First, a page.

In a brilliant show of multitasking capabilities, Andy hands the remote to a nosepicker kid and tells him to find some cartoons, while simultaneously ganking the kid's drawing so he can write down the Missing Persons number on it: A bizarre child figure with no hands and kaleidoscope eyes and the amazing, best-thing-of-the-episode caption, "RIDDELIN MAKES SPRINKLES IN MY BRANE." (Possibly there's also a word coming out of the figure's mouth that says "DISFUNKTION" or something similar, also.) This show could be like this all the time.
Anyway, Nancy is as usual freaked out by doctor's offices, and the doctor finally comes into the room; meanwhile Silas is getting beer with his fake ID and Shane offers to buy him some peanuts too, since he's buying, since he's in charge. Altogether it's $20, which of course Shane doesn't have because Silas stole it, and then there's an ugly scene of shame and where's the money and every teenage feeling you can have and finally the beardy running the cart goes, "Look, little dude. Pay for the popcorn, or I will blow this rape whistle. And then punch you." Silas pays the guy, so now Shane owes Silas $20 and Nancy $400, making for a grand total of $420.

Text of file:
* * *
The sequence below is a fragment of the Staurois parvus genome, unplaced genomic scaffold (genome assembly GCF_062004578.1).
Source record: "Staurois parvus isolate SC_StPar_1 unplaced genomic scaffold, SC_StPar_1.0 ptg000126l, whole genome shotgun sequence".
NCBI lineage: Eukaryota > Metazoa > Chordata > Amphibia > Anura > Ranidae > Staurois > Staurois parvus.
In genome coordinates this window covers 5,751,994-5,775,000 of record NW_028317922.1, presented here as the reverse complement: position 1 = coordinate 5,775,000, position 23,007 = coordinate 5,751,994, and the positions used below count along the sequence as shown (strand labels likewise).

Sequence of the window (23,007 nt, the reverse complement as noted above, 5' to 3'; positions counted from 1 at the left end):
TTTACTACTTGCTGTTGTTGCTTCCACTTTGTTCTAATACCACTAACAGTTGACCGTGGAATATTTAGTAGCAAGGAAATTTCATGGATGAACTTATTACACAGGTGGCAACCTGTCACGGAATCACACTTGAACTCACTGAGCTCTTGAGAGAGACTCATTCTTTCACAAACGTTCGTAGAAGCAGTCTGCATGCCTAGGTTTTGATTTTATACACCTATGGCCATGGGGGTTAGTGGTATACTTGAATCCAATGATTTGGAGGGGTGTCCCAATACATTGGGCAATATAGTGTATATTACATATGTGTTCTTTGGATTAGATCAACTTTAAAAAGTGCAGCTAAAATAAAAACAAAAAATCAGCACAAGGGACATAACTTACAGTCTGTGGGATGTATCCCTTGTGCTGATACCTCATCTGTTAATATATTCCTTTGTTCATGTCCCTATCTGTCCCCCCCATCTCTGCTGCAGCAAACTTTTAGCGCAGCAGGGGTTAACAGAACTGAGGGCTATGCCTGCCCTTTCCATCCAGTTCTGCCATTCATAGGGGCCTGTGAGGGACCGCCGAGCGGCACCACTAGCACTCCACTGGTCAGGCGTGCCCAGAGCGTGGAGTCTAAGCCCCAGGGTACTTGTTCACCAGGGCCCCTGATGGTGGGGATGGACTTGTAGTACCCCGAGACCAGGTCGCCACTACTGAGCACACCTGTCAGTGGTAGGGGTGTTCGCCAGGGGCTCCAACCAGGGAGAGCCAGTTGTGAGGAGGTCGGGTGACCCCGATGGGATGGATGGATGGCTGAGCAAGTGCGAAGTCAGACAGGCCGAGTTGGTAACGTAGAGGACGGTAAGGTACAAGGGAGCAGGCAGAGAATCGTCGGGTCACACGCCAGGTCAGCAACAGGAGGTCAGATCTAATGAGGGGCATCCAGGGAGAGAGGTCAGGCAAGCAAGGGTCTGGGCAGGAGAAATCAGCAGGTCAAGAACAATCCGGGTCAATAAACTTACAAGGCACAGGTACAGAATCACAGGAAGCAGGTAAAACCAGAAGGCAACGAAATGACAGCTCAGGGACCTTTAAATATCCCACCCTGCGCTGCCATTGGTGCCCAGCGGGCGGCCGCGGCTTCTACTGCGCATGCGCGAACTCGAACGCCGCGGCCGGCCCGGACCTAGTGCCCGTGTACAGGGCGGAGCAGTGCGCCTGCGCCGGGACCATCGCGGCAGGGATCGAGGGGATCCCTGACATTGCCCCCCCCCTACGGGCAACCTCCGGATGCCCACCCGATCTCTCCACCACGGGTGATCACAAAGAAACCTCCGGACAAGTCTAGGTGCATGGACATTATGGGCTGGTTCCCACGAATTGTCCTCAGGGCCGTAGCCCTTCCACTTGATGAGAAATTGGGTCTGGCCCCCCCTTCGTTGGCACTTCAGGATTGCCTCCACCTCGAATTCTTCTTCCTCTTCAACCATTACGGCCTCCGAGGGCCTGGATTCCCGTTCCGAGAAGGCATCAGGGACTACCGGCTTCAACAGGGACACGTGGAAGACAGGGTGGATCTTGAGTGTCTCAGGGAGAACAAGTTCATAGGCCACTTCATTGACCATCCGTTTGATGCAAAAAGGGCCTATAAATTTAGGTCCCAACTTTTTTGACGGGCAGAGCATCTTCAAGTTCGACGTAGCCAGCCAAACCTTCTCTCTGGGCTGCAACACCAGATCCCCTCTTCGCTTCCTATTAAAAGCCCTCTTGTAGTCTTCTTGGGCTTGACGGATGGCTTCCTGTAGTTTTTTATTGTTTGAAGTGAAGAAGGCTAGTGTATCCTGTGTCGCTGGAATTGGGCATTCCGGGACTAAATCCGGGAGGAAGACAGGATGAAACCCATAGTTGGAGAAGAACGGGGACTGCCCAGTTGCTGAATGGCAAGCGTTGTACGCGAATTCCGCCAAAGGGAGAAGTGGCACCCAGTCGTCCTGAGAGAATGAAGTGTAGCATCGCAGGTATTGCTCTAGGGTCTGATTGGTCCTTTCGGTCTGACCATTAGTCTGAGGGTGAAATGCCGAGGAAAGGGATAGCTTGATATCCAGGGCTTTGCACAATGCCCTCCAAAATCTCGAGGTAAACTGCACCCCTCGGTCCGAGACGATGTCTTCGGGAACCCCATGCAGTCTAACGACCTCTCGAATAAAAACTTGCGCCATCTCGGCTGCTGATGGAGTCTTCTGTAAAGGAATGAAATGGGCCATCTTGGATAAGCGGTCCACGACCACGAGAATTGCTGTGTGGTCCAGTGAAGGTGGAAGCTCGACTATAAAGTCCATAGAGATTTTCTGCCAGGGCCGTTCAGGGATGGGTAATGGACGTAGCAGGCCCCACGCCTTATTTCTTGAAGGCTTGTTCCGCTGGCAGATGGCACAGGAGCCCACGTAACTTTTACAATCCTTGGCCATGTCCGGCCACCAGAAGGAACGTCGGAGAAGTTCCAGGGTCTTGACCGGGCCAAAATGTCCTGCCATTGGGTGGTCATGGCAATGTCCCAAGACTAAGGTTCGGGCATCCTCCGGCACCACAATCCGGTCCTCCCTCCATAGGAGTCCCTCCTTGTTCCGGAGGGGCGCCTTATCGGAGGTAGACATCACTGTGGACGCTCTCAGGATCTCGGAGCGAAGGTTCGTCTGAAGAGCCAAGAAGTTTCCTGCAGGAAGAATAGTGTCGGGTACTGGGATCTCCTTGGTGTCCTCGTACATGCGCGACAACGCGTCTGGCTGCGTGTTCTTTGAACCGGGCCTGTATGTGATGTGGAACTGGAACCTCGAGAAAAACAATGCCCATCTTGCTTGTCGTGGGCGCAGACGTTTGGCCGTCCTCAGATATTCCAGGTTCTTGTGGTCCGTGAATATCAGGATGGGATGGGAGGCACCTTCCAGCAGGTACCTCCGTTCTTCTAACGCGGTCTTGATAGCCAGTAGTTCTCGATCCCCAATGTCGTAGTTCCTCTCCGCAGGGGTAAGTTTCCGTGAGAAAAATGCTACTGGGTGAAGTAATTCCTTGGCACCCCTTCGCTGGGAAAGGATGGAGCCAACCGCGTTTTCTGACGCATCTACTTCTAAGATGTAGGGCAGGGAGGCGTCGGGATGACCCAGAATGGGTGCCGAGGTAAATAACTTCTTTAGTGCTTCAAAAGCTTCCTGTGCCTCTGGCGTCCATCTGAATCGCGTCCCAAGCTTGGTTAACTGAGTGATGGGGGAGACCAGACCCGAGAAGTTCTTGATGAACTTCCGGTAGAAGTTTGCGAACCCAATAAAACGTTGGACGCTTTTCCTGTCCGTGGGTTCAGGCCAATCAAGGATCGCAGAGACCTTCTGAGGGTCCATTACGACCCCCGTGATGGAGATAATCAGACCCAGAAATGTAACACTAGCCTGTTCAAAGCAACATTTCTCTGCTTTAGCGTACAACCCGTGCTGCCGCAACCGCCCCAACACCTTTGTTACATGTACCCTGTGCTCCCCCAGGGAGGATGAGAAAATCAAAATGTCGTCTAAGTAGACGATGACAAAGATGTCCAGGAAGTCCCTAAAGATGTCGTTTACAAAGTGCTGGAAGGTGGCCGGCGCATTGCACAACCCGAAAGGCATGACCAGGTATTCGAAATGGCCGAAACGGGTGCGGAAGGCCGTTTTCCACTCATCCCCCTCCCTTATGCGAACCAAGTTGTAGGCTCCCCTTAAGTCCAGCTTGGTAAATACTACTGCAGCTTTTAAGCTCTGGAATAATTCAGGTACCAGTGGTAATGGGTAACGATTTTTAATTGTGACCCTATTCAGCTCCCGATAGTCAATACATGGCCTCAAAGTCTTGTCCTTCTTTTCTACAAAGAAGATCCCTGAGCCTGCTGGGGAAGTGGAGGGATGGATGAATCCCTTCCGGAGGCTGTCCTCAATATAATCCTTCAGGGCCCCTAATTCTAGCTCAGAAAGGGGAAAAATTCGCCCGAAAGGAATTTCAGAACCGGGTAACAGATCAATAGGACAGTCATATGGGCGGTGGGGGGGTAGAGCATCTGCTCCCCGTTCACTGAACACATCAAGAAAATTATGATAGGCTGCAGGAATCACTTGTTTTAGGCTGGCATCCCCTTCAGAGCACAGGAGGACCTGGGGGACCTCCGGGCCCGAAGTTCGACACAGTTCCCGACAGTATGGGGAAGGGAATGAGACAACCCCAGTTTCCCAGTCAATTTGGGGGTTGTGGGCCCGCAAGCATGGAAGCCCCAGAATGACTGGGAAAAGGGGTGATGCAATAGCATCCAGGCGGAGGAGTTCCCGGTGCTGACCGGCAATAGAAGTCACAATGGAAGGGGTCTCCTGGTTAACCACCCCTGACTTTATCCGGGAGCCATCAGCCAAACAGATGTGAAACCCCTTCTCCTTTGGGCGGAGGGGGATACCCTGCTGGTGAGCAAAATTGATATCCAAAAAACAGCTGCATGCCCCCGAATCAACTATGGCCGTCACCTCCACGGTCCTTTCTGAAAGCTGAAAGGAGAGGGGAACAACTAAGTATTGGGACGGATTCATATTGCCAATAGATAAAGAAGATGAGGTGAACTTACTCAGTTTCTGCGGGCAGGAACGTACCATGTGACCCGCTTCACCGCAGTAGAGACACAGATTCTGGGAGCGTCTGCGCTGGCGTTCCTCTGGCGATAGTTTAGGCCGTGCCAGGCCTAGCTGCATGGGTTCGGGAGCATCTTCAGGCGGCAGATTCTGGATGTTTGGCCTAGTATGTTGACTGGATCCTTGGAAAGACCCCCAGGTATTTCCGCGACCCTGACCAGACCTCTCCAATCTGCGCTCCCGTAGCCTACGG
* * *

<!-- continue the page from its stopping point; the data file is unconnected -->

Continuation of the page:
If you ever find yourself dealing with Stevie's diapers, the medical professional is here to tell you that "your danger colors" are red and white (yikes and double-yikes), but green's not so terribly bad. Nancy breathes a sigh of relief. However, Stevie's weight isn't so great. Nancy points out he was tiny when he was born under the radar and without a birth certificate, but the doctor says that no, the problem is that his mother is a drug dealer and a terrible mother and that he goes to bed generally sometime between 7 and 10 at night, which is how you make a baby shit green apparently.
The doctor is sympathetic to Nancy's carnivalesque lifestyle -- "I skydive myself, once a year on my birthday" -- and she's like, "What? Yeah, right. Good for you, old man." She's not breastfeeding, check, and as for his mood, well, she would characterize it as vaguely positive. "He's generally alert, responding to your face, smiling?" She tries to remember, gets nothing, more vagueness. Finally the doctor just says they're going to catch Stevie up on his vaccines -- which, how would they know where he falls, for that? -- and prescribe a high-calorie formula so that he won't just wither and die.